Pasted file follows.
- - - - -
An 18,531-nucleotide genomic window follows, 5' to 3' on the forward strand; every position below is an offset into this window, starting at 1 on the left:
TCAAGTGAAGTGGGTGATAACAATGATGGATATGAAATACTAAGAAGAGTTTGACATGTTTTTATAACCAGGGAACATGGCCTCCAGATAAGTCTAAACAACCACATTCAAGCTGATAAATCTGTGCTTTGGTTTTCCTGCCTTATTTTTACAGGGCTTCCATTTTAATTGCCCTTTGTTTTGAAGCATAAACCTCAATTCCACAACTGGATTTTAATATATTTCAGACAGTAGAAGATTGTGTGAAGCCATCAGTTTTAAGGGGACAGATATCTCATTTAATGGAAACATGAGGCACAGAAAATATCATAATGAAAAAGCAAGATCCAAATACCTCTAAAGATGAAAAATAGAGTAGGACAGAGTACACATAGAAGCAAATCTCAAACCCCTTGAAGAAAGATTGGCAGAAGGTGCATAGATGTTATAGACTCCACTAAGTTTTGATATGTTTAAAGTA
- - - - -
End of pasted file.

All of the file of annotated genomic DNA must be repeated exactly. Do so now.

An 18,531-nucleotide genomic window follows, 5' to 3' on the forward strand; every position below is an offset into this window, starting at 1 on the left:
TCAAGTGAAGTGGGTGATAACAATGATGGATATGAAATACTAAGAAGAGTTTGACATGTTTTTATAACCAGGGAACATGGCCTCCAGATAAGTCTAAACAACCACATTCAAGCTGATAAATCTGTGCTTTGGTTTTCCTGCCTTATTTTTACAGGGCTTCCATTTTAATTGCCCTTTGTTTTGAAGCATAAACCTCAATTCCACAACTGGATTTTAATATATTTCAGACAGTAGAAGATTGTGTGAAGCCATCAGTTTTAAGGGGACAGATATCTCATTTAATGGAAACATGAGGCACAGAAAATATCATAATGAAAAAGCAAGATCCAAATACCTCTAAAGATGAAAAATAGAGTAGGACAGAGTACACATAGAAGCAAATCTCAAACCCCTTGAAGAAAGATTGGCAGAAGGTGCATAGATGTTATAGACTCCACTAAGTTTTGATATGTTTAAAGTA